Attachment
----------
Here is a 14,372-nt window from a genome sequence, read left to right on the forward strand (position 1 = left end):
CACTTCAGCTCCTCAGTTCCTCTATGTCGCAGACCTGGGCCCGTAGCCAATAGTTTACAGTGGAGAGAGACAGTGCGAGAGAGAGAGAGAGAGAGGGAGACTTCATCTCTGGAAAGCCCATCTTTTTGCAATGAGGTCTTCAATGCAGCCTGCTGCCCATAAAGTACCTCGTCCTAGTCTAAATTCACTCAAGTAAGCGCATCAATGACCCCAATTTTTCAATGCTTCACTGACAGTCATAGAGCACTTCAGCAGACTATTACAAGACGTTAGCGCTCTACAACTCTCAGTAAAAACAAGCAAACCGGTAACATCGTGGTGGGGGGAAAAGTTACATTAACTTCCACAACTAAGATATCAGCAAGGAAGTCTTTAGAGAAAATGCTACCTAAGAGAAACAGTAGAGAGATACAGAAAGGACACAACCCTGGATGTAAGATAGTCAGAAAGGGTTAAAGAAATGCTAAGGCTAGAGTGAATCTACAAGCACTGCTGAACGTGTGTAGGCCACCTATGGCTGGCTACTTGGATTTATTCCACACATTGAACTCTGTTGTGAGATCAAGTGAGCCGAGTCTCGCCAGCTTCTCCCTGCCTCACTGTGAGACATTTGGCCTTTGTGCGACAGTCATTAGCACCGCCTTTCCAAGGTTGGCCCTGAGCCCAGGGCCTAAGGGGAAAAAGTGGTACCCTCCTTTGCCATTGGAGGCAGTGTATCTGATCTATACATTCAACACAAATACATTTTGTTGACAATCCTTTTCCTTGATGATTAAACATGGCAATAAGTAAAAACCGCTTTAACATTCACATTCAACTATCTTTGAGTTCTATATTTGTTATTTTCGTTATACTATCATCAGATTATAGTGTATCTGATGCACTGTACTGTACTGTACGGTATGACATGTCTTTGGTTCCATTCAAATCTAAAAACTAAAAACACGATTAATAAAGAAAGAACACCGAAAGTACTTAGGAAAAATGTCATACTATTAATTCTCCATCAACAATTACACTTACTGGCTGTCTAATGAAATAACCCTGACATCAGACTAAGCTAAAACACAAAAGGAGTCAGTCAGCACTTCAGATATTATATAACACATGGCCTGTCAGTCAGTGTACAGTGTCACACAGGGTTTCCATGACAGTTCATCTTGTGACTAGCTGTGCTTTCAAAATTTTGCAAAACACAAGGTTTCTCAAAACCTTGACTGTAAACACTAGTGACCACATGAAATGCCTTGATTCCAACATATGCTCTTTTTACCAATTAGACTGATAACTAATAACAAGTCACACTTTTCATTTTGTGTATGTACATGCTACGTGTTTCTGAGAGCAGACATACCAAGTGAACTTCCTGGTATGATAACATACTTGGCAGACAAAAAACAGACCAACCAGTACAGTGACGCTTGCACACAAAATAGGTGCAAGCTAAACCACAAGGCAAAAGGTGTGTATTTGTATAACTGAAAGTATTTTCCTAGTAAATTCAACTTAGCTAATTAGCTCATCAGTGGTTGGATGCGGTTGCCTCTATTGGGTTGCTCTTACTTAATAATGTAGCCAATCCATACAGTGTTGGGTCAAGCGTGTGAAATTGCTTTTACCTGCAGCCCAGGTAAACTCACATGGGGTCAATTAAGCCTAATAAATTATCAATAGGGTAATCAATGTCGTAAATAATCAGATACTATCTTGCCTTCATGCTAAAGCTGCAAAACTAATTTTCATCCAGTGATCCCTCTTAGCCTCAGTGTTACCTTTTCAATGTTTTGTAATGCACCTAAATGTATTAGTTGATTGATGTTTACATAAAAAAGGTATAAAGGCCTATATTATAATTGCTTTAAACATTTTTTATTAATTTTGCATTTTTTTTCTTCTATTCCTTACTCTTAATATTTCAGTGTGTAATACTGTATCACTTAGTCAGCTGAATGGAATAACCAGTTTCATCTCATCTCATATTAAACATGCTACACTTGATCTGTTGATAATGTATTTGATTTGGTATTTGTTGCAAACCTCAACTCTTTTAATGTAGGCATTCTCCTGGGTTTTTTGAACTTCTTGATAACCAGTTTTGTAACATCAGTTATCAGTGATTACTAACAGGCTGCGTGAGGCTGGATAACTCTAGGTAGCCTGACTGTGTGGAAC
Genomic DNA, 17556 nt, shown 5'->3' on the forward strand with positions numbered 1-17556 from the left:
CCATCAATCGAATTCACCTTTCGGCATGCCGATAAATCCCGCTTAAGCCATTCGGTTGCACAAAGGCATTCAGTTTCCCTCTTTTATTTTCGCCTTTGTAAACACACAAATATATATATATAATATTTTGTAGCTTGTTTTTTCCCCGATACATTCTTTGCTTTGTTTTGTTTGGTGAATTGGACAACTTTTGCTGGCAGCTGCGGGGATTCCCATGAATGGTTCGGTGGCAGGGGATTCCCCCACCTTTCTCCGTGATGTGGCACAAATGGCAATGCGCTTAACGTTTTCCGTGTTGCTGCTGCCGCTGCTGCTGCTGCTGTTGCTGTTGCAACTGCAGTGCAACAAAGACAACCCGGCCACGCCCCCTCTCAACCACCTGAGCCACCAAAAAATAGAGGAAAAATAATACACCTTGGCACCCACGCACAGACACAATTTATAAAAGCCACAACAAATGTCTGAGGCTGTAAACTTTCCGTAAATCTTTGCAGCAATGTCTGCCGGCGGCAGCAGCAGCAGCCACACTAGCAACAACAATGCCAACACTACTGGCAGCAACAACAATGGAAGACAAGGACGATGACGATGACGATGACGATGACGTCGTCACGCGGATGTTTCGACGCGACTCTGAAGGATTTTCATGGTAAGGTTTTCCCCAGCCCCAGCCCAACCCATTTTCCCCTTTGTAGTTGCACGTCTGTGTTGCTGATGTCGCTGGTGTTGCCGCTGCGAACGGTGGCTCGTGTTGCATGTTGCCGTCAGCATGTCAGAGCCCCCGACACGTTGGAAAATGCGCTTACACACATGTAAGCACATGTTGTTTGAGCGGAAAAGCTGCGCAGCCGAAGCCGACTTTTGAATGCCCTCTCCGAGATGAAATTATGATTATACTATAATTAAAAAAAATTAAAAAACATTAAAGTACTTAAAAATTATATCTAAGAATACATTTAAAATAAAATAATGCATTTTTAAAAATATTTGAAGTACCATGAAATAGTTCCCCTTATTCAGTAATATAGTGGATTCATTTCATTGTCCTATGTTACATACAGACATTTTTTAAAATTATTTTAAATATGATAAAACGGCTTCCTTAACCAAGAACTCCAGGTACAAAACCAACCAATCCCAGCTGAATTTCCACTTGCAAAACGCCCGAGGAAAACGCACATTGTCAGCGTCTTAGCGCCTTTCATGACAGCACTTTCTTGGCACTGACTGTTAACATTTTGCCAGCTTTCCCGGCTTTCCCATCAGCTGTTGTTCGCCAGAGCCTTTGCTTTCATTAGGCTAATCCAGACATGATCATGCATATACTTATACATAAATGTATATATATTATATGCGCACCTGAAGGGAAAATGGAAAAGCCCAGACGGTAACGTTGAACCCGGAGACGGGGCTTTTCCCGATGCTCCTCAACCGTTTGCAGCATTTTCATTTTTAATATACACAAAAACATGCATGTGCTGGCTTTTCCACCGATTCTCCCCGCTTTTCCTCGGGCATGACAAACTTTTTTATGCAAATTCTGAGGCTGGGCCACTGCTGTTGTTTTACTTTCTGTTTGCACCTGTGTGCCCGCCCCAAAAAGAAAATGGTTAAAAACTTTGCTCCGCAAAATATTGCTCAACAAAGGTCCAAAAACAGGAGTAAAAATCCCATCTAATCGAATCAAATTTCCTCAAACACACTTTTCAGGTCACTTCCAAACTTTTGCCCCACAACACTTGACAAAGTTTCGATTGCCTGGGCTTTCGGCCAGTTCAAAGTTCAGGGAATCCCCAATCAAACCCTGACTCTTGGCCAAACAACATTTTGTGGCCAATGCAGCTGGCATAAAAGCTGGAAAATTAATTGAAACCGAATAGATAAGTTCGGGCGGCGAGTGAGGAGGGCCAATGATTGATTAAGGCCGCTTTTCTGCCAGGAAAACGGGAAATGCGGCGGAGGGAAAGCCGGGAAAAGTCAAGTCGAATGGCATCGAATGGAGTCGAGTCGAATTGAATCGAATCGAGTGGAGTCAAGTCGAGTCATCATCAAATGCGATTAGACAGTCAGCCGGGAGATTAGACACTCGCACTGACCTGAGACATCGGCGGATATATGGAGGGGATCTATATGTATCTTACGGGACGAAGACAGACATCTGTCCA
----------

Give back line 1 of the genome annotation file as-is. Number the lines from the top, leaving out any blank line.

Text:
Here is a 14,372-nt window from a genome sequence, read left to right on the forward strand (position 1 = left end):